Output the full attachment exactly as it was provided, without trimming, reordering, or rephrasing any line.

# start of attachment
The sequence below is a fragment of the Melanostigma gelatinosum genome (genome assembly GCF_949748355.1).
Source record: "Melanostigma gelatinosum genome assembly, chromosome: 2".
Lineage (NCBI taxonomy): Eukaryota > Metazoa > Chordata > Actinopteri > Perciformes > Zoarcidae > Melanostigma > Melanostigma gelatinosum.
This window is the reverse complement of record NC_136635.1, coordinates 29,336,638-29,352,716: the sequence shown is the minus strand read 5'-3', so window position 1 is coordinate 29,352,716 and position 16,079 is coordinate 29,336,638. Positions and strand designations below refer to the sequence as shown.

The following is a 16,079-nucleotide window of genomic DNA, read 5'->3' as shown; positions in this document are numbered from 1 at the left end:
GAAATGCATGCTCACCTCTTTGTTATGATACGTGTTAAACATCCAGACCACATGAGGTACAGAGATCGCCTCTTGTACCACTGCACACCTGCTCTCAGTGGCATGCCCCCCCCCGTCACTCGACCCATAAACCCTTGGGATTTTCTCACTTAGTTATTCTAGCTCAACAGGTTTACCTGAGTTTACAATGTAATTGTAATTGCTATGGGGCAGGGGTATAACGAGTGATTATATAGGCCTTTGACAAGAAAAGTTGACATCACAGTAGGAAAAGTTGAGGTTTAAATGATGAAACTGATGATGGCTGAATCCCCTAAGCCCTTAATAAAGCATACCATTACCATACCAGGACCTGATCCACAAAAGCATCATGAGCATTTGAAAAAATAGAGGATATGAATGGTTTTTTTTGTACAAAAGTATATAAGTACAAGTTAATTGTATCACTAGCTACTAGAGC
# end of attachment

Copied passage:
The sequence below is a fragment of the Melanostigma gelatinosum genome (genome assembly GCF_949748355.1).
Source record: "Melanostigma gelatinosum genome assembly, chromosome: 2".
Lineage (NCBI taxonomy): Eukaryota > Metazoa > Chordata > Actinopteri > Perciformes > Zoarcidae > Melanostigma > Melanostigma gelatinosum.
This window is the reverse complement of record NC_136635.1, coordinates 29,336,638-29,352,716: the sequence shown is the minus strand read 5'-3', so window position 1 is coordinate 29,352,716 and position 16,079 is coordinate 29,336,638. Positions and strand designations below refer to the sequence as shown.

The following is a 16,079-nucleotide window of genomic DNA, read 5'->3' as shown; positions in this document are numbered from 1 at the left end:
GAAATGCATGCTCACCTCTTTGTTATGATACGTGTTAAACATCCAGACCACATGAGGTACAGAGATCGCCTCTTGTACCACTGCACACCTGCTCTCAGTGGCATGCCCCCCCCCGTCACTCGACCCATAAACCCTTGGGATTTTCTCACTTAGTTATTCTAGCTCAACAGGTTTACCTGAGTTTACAATGTAATTGTAATTGCTATGGGGCAGGGGTATAACGAGTGATTATATAGGCCTTTGACAAGAAAAGTTGACATCACAGTAGGAAAAGTTGAGGTTTAAATGATGAAACTGATGATGGCTGAATCCCCTAAGCCCTTAATAAAGCATACCATTACCATACCAGGACCTGATCCACAAAAGCATCATGAGCATTTGAAAAAATAGAGGATATGAATGGTTTTTTTTGTACAAAAGTATATAAGTACAAGTTAATTGTATCACTAGCTACTAGAGC